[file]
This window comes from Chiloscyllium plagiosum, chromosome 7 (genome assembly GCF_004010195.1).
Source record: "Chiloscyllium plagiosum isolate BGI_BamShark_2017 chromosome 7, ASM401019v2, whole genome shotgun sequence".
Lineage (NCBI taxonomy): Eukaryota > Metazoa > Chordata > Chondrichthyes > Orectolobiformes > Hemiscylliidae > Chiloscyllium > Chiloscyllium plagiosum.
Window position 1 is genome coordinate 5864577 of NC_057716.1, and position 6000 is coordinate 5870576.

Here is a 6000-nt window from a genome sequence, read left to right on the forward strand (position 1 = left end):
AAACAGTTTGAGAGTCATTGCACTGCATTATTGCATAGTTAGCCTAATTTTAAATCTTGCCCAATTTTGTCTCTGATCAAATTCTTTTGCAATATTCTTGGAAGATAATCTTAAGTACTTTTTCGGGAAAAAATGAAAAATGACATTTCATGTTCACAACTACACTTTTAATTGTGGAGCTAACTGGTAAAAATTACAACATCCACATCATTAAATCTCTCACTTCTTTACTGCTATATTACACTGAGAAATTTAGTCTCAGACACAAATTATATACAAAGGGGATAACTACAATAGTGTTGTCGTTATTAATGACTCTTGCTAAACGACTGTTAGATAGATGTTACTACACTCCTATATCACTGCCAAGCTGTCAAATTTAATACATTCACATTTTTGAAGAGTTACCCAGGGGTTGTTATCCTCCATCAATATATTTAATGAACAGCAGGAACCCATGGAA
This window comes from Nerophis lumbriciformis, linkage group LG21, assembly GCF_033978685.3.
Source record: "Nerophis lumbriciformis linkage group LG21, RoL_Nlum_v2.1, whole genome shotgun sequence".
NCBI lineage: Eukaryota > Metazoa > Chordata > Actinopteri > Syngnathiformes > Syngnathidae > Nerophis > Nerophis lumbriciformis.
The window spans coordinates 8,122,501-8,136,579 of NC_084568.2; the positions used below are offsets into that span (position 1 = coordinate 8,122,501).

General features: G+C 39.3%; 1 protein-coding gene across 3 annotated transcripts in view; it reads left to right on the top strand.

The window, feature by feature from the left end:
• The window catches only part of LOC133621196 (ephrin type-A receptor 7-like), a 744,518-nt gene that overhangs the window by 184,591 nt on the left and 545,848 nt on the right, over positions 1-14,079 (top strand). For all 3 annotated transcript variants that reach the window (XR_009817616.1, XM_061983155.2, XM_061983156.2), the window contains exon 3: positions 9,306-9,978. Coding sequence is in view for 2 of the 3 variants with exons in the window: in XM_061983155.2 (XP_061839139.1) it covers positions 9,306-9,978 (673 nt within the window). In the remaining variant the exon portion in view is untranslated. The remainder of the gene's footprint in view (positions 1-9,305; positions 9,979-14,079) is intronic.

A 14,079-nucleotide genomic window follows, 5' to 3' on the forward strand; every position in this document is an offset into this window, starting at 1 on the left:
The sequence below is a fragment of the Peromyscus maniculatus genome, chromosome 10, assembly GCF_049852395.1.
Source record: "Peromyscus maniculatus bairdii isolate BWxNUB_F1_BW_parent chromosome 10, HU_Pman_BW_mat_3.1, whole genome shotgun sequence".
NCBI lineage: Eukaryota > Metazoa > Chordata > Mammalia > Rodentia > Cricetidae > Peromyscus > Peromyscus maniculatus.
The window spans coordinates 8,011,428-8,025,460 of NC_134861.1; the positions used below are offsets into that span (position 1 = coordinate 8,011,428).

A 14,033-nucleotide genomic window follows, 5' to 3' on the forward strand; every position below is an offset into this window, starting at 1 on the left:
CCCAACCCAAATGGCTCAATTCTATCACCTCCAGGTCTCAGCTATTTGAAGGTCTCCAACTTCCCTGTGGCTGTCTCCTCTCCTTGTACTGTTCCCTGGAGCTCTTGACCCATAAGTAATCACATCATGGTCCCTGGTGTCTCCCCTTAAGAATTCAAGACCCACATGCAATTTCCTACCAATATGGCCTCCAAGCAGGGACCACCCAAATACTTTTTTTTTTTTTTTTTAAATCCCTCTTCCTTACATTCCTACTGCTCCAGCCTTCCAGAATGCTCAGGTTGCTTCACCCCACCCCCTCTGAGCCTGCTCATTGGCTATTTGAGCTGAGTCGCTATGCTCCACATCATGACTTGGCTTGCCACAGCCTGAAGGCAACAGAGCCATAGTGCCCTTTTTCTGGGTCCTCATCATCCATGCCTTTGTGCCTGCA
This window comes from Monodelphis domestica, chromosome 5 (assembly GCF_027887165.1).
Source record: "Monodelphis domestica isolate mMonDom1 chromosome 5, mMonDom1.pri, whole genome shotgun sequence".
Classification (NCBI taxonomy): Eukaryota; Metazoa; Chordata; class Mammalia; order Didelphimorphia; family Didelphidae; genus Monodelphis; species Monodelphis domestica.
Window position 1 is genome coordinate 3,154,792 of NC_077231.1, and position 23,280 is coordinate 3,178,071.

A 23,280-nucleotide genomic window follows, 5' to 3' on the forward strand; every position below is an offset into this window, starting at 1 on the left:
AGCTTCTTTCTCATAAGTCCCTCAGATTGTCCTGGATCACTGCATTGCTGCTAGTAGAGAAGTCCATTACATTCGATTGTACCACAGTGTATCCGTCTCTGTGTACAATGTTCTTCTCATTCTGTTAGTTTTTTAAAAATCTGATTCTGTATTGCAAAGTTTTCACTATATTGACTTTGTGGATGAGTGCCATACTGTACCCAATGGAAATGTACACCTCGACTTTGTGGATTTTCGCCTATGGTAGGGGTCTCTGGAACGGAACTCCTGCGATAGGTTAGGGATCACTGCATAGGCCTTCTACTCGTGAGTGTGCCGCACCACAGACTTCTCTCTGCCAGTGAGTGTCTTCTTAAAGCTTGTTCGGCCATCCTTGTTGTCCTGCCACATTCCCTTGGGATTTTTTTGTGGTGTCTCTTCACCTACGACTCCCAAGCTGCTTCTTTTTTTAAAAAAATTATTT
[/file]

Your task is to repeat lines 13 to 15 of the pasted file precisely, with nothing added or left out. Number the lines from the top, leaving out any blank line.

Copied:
• The window catches only part of LOC133621196 (ephrin type-A receptor 7-like), a 744,518-nt gene that overhangs the window by 184,591 nt on the left and 545,848 nt on the right, over positions 1-14,079 (top strand). For all 3 annotated transcript variants that reach the window (XR_009817616.1, XM_061983155.2, XM_061983156.2), the window contains exon 3: positions 9,306-9,978. Coding sequence is in view for 2 of the 3 variants with exons in the window: in XM_061983155.2 (XP_061839139.1) it covers positions 9,306-9,978 (673 nt within the window). In the remaining variant the exon portion in view is untranslated. The remainder of the gene's footprint in view (positions 1-9,305; positions 9,979-14,079) is intronic.

A 14,079-nucleotide genomic window follows, 5' to 3' on the forward strand; every position in this document is an offset into this window, starting at 1 on the left:
The sequence below is a fragment of the Peromyscus maniculatus genome, chromosome 10, assembly GCF_049852395.1.